The effects of ethanol on fuel systems is real. In the past 18 months, ive had to deal with it with my lawn equipment. A chainsaw, leaf blower, weed eater and as of last Friday, my pressure washer. Due to a project in the shop that needed pressure washed, I had to buy one. So once I get the old one fixed, i'll give it to my son. I have now started to add some stabilizer to my gas cans when I fill them up. Even now, I dont go out of my way to avoid ethanol. I think good maintenance is all thats needed. I guess my lawn equipment was getting a little ignored

    Now if anyone is laughing all the way to the banks, its the gas manufacturers. They get a gov subsidy for every gallon of ethanol blended gas they produce, then sell it on the open market. Its done in the name of emission reduction, but all it does is allow the refineries to water down the fuel and use less petroleum. This is a whole 'nother topic, so i'll get off my soap box.

  3. #13
    Join Date
    Aug 2011
    Posts
    1,025

    Default Re: Winterizing and gasoline question

    Quote Originally Posted by moombabound View Post
    Can't remember if it was a separate article or a post on this forum, but years ago there was well qualified information suggesting it's the interaction with air that causes fuel to become unstable. Therefore I fill the tank right to the top of the filler neck each fall and it's ready to go in the spring. Stabilizer is added during winterization process by the dealer, but that article indicated that in the absence of air space, stabilizer has no benefit so is not even required.
    If so, stabilizer producers are giggling all the way to the bank.

    Lol.. That article is bogus..air space had nothing to do with it, you use stabilizer to prevent fuel from turning to varnish and clogging clog the fuel jets in the carb or fuel system.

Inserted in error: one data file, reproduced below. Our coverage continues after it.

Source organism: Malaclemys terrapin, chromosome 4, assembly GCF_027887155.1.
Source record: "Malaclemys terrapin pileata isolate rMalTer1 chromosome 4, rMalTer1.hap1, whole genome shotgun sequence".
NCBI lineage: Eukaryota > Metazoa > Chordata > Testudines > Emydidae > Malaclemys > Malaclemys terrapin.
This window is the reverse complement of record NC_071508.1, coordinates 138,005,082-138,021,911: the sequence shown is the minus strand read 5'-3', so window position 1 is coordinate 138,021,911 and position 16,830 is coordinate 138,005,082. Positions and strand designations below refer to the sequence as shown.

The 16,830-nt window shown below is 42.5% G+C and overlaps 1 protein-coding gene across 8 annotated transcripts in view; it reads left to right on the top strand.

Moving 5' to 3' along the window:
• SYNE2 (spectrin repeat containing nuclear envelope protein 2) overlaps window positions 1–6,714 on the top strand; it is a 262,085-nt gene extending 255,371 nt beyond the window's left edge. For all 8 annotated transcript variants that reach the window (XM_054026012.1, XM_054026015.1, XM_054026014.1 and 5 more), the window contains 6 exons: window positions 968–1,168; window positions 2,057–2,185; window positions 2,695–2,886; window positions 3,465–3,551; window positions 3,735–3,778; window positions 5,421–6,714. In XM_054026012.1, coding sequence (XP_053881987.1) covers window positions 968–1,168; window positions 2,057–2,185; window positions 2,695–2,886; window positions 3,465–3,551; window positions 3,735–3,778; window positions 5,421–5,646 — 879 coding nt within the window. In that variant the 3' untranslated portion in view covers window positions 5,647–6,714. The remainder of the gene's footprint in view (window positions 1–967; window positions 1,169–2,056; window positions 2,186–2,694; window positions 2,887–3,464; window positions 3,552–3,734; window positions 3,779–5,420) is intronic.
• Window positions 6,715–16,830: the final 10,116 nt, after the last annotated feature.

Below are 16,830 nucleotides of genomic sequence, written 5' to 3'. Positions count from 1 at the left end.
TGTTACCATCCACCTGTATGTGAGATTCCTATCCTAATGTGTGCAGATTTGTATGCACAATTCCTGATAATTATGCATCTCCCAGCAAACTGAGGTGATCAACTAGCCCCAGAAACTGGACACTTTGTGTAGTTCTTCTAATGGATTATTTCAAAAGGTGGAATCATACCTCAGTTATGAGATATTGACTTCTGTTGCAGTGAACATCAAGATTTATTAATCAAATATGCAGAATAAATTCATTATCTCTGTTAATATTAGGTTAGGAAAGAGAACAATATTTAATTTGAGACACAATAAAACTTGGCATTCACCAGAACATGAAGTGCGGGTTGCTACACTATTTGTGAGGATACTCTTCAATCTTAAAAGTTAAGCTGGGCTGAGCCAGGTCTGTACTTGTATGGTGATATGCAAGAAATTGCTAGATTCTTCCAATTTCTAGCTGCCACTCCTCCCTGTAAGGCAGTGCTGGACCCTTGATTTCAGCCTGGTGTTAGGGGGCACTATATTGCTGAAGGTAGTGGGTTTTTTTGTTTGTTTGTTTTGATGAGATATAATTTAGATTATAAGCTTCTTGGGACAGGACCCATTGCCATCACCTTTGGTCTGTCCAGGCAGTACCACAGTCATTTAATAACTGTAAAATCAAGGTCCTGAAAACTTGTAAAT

Keeping the fuel in the tank usable is an extra benefit, you need to run the engine after using it to circulate thru the entire fuel system. $$$$ for you take the boat to the dealer to have a carb or fuel pump rebuilt..

    I'm horrible at remembering to add stabilizer, but getting better, I've had motorcycles, snowblowers, trimmers all with clogged jets from sitting too long without it, not hard to fix but sucks taking everything apart..I try to use it all the time now...

    Sent from my Nexus 4 using Tapatalk 2
    2002 Moomba Mobius LSV - Sold
    2006 Moomba Mobius LSV

  4. #14
    Join Date
    Aug 2011
    Posts
    1,025

    Default Re: Winterizing and gasoline question

    Oh and just a side note, fuel isn't going to go bad or clog up in 6-12 months, however something may come up and you don't use it for year+ its gonna be really bad, example you break your leg and miss the entire next season or 2.. your using stabilizer exactly for that scenario.

    Sent from my Nexus 4 using Tapatalk 2
    2002 Moomba Mobius LSV - Sold
    2006 Moomba Mobius LSV

  5. #15
    Join Date
    Mar 2003
    Location
    s.e. washington state
    Posts
    2,086

    Default

    In the fall, I empty the tank, add a couple of gallons of non ethanol gas with stable and run that through the engine. In the spring, I pump the two gallons out and put fresh gas in. My engine will never see crappy gas.
    1998 Mobius
    310 HP PCM

  6. #16
    Join Date
    Jan 2008
    Location
    Tallahassee, FL
    Posts
    11,207

    Default

    I used to use my left over 50:1 outboard gas in the mower. Helped with mosquito control too. LOL!
    My Mom said I'm not allowed to get wet!
    2008 LSV
    2000 Outback LS (sold)
    Exile Tunes
    PWI
    LLTR!!!!!!!!